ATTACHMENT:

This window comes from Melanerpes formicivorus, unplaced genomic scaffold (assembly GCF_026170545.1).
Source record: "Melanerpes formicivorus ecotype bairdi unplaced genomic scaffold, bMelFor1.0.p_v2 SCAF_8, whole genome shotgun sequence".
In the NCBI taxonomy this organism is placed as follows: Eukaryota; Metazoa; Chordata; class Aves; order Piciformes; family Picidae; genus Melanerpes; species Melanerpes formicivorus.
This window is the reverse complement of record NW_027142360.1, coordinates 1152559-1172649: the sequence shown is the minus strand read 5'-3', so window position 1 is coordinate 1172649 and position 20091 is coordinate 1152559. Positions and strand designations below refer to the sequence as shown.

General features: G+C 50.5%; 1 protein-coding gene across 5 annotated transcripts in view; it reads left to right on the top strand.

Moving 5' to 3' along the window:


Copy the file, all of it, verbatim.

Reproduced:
This window comes from Melanerpes formicivorus, unplaced genomic scaffold (assembly GCF_026170545.1).
Source record: "Melanerpes formicivorus ecotype bairdi unplaced genomic scaffold, bMelFor1.0.p_v2 SCAF_8, whole genome shotgun sequence".
In the NCBI taxonomy this organism is placed as follows: Eukaryota; Metazoa; Chordata; class Aves; order Piciformes; family Picidae; genus Melanerpes; species Melanerpes formicivorus.
This window is the reverse complement of record NW_027142360.1, coordinates 1152559-1172649: the sequence shown is the minus strand read 5'-3', so window position 1 is coordinate 1172649 and position 20091 is coordinate 1152559. Positions and strand designations below refer to the sequence as shown.

General features: G+C 50.5%; 1 protein-coding gene across 5 annotated transcripts in view; it reads left to right on the top strand.

Moving 5' to 3' along the window: